Trying to coach, promote your club, answer questions from parents, collect payments, and manage budgets is too tough for one person to do. Plus, you aren’t starting a club to make your life more stressful. Figure out which aspects of running the club you enjoy most (and which are most important) and delegate the rest to someone else.
If you’re just getting started don’t try doing everything alone; the work will add up and you’ll wind up staring at your computer and answering emails at 2AM on a Sunday. By just asking around you might be able to find some part time help (like from a parent in the program) to help with accounting, marketing, or player registration.
A few hours of help a week can go a long way to freeing you up to spend time on more important items, and might only cost $50-100 per week. As you grow you can look at hiring a full-time administrator to run the club if you have 20+ teams.
Insurance for your volleyball teams
Your club needs insurance in case a player gets hurt or an unforeseen accident takes place at an event. Most facilities will also require that your club have insurance before you can begin practicing in their space. The good news is it’s easy to get an insurance policy when you register your club with Junior Volleyball Association, AAU Volleyball, or USA Volleyball. Insurance is typically included in the cost of your annual membership and will be a few dollars per player.
If your club will be for adults or is just a very small rec program, you may not need to join one of the organizations listed above, and it may be easier to obtain insurance separately. Insurance policies for sports programs are often based on the number of total participants or total teams that your organization has. Just Google “Get insurance for my volleyball program” and you’ll stumble upon information. You can expect to pay about $50 per team each year depending on the type of policy you decide on.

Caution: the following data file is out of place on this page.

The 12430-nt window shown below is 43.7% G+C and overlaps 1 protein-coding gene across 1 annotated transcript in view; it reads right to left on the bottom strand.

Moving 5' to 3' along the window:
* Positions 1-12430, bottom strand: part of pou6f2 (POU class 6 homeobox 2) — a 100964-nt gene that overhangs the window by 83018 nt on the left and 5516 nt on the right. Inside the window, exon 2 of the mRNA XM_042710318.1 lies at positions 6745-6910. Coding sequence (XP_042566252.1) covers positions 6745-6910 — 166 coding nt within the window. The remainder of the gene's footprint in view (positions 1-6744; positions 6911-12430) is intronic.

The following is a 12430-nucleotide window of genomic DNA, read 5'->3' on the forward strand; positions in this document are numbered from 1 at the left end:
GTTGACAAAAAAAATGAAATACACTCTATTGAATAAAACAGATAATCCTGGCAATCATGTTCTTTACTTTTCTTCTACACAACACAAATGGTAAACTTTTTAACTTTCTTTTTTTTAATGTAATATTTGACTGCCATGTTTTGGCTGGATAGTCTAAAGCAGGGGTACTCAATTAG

Tips for earning money for club volleyball teams
If you want to help parents lower club fees, here are some ways to raise money as a club director or administrator.
1. Run a few camps
Many clubs offer camps and group training throughout the year to help raise revenue. You can run camps during the summer months leading up to high school tryouts and charge $100 or so for several 1 hour sessions. Get a few dozen volleyball players to register and you’ve made a dent in your costs for next club season, and introduced your club to new participants for your next round of tryouts.
2. Find as many volunteers as possible
To keep costs down, consider hiring volunteer coaches from local high schools or colleges. At first you might be able to get all of your coaching on a volunteer basis and just cover the costs for the basics, like travel expenses and attire.
3. Start an apparel store
Make sure you have an online apparel store that is easy to access for parents and supporters of your club. Parents love to buy stuff for their kids’ sports teams, like t-shirts, jackets, or hats. So make sure you provide them easy opportunities – you’ll make some extra fundraising money and have loyal supporters wearing your apparel. A few options to set up a team store quickly are MyLocker or SquadLocker.